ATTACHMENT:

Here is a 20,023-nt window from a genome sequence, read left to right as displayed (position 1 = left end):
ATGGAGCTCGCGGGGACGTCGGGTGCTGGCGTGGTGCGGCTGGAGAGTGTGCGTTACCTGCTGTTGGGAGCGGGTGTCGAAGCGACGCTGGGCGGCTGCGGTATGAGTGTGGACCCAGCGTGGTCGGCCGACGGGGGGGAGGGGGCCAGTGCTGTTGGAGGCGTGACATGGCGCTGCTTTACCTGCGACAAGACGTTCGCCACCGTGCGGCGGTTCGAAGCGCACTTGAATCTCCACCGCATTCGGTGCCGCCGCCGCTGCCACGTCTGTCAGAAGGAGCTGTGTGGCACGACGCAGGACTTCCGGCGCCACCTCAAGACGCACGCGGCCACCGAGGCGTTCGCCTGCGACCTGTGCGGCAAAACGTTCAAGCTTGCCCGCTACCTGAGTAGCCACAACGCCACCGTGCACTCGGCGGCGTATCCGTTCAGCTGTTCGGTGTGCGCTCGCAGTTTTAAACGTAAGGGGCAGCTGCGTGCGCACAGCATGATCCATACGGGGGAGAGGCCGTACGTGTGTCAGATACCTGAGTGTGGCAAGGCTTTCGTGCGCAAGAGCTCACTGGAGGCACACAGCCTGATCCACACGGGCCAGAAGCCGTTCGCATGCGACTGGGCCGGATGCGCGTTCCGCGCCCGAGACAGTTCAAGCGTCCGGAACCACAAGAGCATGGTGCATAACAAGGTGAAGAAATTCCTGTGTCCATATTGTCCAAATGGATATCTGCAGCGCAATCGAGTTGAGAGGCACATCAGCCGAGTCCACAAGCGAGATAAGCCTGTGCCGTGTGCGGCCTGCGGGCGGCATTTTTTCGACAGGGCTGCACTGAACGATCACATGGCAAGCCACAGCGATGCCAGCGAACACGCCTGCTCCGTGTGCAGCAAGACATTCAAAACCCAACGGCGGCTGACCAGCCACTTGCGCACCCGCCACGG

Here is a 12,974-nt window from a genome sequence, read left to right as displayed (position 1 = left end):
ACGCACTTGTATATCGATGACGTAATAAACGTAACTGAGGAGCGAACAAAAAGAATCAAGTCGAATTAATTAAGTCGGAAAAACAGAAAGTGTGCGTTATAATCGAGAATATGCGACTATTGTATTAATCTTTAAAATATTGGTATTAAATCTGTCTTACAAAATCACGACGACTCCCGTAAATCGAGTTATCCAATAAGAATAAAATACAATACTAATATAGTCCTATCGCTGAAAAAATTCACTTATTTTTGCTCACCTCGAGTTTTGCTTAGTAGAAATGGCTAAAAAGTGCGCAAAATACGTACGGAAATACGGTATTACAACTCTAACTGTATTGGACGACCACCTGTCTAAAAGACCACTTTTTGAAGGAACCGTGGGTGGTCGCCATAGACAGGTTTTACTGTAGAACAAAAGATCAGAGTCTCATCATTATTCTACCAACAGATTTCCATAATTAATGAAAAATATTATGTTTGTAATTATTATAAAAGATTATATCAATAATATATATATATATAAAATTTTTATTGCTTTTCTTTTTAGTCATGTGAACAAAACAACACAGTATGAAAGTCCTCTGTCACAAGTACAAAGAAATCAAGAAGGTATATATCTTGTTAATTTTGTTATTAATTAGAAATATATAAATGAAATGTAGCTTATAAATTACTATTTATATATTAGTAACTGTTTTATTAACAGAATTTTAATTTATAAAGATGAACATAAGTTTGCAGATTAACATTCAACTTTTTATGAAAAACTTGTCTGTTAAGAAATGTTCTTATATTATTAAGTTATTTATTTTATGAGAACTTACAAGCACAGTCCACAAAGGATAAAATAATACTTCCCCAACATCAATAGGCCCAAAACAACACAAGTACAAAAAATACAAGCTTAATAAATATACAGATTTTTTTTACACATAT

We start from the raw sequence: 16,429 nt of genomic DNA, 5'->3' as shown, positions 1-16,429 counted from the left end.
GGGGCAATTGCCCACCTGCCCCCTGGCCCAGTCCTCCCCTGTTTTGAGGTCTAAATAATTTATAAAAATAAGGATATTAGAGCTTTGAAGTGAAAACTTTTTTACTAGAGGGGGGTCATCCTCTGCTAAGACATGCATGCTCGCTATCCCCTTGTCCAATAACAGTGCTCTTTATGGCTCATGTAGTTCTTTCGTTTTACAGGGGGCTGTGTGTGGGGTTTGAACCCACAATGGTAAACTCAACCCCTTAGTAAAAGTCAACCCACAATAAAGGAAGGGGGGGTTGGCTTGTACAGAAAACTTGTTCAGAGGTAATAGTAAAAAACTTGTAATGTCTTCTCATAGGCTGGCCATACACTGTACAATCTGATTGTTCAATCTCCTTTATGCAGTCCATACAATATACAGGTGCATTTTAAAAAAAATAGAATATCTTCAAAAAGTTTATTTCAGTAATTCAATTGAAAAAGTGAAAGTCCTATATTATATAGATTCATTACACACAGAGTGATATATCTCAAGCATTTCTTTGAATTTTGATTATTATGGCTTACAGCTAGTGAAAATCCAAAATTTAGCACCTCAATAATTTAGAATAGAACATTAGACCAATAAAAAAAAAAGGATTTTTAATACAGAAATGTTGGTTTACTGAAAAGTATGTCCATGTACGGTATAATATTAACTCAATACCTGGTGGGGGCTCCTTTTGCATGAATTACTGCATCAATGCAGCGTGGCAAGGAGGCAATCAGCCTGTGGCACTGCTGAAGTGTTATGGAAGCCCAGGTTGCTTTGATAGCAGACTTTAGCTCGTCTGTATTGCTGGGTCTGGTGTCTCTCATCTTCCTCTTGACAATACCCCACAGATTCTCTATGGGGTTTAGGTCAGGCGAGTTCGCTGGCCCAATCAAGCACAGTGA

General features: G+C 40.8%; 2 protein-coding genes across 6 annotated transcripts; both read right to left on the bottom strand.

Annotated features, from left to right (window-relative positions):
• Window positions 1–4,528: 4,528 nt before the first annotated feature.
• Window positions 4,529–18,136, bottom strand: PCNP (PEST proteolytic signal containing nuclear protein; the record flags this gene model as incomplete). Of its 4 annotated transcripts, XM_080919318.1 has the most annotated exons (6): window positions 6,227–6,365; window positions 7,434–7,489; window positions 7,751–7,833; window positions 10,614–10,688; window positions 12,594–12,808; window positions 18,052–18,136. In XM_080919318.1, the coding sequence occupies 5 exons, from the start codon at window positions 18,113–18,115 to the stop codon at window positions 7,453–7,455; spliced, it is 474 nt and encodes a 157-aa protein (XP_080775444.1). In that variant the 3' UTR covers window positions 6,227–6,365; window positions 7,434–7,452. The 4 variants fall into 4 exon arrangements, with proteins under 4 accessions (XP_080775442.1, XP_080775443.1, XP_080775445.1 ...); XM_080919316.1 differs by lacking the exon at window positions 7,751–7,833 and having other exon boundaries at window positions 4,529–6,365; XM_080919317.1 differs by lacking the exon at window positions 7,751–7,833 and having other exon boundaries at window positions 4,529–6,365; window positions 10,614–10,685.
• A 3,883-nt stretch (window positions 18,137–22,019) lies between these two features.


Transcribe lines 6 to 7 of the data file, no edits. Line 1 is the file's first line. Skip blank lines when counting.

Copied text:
GGGGCAATTGCCCACCTGCCCCCTGGCCCAGTCCTCCCCTGTTTTGAGGTCTAAATAATTTATAAAAATAAGGATATTAGAGCTTTGAAGTGAAAACTTTTTTACTAGAGGGGGGTCATCCTCTGCTAAGACATGCATGCTCGCTATCCCCTTGTCCAATAACAGTGCTCTTTATGGCTCATGTAGTTCTTTCGTTTTACAGGGGGCTGTGTGTGGGGTTTGAACCCACAATGGTAAACTCAACCCCTTAGTAAAAGTCAACCCACAATAAAGGAAGGGGGGGTTGGCTTGTACAGAAAACTTGTTCAGAGGTAATAGTAAAAAACTTGTAATGTCTTCTCATAGGCTGGCCATACACTGTACAATCTGATTGTTCAATCTCCTTTATGCAGTCCATACAATATACAGGTGCATTTTAAAAAAAATAGAATATCTTCAAAAAGTTTATTTCAGTAATTCAATTGAAAAAGTGAAAGTCCTATATTATATAGATTCATTACACACAGAGTGATATATCTCAAGCATTTCTTTGAATTTTGATTATTATGGCTTACAGCTAGTGAAAATCCAAAATTTAGCACCTCAATAATTTAGAATAGAACATTAGACCAATAAAAAAAAAAGGATTTTTAATACAGAAATGTTGGTTTACTGAAAAGTATGTCCATGTACGGTATAATATTAACTCAATACCTGGTGGGGGCTCCTTTTGCATGAATTACTGCATCAATGCAGCGTGGCAAGGAGGCAATCAGCCTGTGGCACTGCTGAAGTGTTATGGAAGCCCAGGTTGCTTTGATAGCAGACTTTAGCTCGTCTGTATTGCTGGGTCTGGTGTCTCTCATCTTCCTCTTGACAATACCCCACAGATTCTCTATGGGGTTTAGGTCAGGCGAGTTCGCTGGCCCAATCAAGCACAGTGA

General features: G+C 40.8%; 2 protein-coding genes across 6 annotated transcripts; both read right to left on the bottom strand.